Tuesday, May 12, 2009

Fabulous Fieldwork

This past couple of weeks has been eventful on the school front. I'm fortunate to be able to have my children attend a charter school which I was a part of creating, and starting. It has been a trial and a blessing! But that's a story for another day.

Our school is affiliated with Expeditionary Learning (EL). EL takes the approach of going beyond the walls of the classroom as much as possible. The year is divided into learning expeditions, where every aspect and subject of the learning is related to the topic of study. Fieldwork is a big part of EL. Ideally fieldwork will NOT be just a field trip related to the topic of study, but actually real world application of the concepts taught in class, as they relate to the topic of study. We're still working on this! We're only in our third year, and there is so much to do when starting a school from scratch! Some other, more established EL schools have actually done things like environmental analysis of water samples from a local river, learning and doing everything an environmental analyst would actually do, then presenting their findings to the city's health dept. Or a radon study, where students actually went into the basements of homes in their communities and took radon readings, prepared their findings and published them in an actual science journal, and prepared the steps needed for families to eliminate this risk from their home. Service is also a key component of Expeditionary Learning.

As I said, our fieldwork is gradually becoming more fieldwork and less fieldtrip. But we're not there yet!

Last week Pixie's Kindergarten class visited the natural history museum. Their expedition is on dinosaurs. I liked this fieldwork a lot, because the guy who spoke to them, showing them the fossils and skulls was very good with this age group. He also was (IMO) very respectful of the local religious culture. Sometimes science and religion conflict. For example...the age of the earth. This man was very careful to say things like "a long, long time ago" rather than "billions of years ago". He also always said "we think this, because we've found this" Never "this is the absolute truth". He was very open about the fact that new science is always disproving old science, and explained "we used to believe this, but now we've found this ...so here's what we think now".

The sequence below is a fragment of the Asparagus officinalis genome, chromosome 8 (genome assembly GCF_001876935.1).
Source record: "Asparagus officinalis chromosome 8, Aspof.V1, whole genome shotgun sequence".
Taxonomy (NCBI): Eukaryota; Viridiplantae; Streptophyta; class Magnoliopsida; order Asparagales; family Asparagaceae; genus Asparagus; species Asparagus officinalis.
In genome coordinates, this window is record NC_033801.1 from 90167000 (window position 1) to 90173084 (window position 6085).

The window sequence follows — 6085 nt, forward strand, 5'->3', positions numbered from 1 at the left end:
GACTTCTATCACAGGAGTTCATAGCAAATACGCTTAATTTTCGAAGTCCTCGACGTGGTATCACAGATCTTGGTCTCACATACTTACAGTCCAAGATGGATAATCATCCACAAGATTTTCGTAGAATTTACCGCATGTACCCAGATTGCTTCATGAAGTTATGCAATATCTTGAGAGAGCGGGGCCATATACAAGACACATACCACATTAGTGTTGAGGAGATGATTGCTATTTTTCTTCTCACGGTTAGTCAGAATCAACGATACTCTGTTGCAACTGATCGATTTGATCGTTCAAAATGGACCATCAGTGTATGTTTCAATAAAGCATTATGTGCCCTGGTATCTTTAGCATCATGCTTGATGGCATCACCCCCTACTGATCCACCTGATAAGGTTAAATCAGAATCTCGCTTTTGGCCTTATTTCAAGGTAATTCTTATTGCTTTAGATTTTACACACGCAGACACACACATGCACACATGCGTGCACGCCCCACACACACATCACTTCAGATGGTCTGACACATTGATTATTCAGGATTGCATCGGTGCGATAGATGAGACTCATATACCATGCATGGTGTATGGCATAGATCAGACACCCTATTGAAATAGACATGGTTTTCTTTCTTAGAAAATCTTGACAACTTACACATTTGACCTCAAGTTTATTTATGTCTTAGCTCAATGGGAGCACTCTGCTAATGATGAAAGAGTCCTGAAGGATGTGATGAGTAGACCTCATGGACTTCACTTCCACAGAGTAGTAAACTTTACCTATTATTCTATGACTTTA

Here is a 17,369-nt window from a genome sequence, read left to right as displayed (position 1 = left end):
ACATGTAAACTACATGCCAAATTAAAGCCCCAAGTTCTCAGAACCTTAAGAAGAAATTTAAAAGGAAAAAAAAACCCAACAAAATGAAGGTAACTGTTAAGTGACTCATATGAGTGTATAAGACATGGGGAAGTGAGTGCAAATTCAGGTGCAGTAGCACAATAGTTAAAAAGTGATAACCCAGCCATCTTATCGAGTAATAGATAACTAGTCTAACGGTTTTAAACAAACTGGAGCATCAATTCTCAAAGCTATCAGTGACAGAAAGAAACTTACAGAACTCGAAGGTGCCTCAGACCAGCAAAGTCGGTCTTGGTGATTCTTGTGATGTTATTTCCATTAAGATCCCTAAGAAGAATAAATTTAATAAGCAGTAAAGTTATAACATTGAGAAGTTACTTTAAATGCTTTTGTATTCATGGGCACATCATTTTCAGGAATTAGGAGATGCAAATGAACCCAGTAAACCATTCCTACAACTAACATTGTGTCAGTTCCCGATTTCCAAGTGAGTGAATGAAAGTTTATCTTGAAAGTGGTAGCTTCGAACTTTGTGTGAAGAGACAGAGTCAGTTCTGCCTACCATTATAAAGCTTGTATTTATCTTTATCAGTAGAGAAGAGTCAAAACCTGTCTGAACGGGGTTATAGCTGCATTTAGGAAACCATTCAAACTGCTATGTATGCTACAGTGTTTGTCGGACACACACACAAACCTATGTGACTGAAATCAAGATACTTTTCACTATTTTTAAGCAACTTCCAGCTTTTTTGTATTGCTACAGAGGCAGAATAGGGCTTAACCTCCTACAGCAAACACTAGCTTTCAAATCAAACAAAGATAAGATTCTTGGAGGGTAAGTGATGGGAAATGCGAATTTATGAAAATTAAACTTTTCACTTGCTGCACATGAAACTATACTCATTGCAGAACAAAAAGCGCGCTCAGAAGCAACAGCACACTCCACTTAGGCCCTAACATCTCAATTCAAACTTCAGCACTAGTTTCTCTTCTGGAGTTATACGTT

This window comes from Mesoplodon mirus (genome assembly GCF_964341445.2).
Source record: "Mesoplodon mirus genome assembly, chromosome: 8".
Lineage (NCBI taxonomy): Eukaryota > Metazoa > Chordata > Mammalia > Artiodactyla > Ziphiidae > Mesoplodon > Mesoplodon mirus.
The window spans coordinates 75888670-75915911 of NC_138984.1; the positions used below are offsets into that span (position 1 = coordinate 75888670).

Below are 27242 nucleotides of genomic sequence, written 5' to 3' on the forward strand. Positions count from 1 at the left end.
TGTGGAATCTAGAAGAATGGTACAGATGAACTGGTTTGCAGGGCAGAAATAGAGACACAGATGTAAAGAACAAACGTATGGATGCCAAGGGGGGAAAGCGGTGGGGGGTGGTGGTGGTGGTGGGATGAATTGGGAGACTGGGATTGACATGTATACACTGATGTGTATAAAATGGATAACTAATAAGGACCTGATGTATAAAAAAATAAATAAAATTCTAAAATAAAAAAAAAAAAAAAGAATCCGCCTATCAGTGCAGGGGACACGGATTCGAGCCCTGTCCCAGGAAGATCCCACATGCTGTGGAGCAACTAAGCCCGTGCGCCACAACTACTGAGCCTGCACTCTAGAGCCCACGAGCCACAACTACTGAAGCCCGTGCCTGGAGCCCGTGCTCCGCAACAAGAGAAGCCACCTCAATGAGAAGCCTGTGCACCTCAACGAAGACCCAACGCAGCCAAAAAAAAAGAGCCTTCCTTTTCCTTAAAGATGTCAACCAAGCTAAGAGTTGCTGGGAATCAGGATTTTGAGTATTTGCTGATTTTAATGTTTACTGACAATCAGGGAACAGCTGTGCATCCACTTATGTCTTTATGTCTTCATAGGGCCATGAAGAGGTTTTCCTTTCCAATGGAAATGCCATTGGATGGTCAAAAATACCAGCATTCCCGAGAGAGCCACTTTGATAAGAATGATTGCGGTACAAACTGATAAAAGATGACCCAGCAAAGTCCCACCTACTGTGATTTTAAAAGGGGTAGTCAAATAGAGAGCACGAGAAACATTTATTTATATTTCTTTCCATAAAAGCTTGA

It was great...and I think the kids had a wonderful time. Warning...LOTS of pictures to follow.




On the grass, passing time while we waited for the museum to open, because we got there early.

Sabertooth cat skull


Bear skull (I think) and cheetah skull.


This is what a beaver skull from back then looked like! It's roughly the size of a basketball...just the head! Get a load of those teeth!


This is the skull of a giant sloth. That thing is about 18" high and 2 feet long! Below Pixie is holding the claw from a giant sloth.



All the kids clamoring to touch the big piece of petrified poo!






The kids learned about eggs. And how the colors and sizes of the egss are different based on the animals and their environments. Then they were each given a candy dinosaur and a plain white egg. They decorated their eggs based on what they think the egg for their dinosaur would look like.
Monkey was allowed to do an egg too!



My favorite thing at the museum was the following sign:


Cowgirl's class is studying Islands. They took it a whole "pirate" direction. They learned how to read maps, and decipher things written in code. They learned about the geology of an island and other fun stuff.
For their fieldwork, they went to a nearby island to hunt pirate treasure! It was an all day excursion. But Hubby said it was definitely very worthwhile!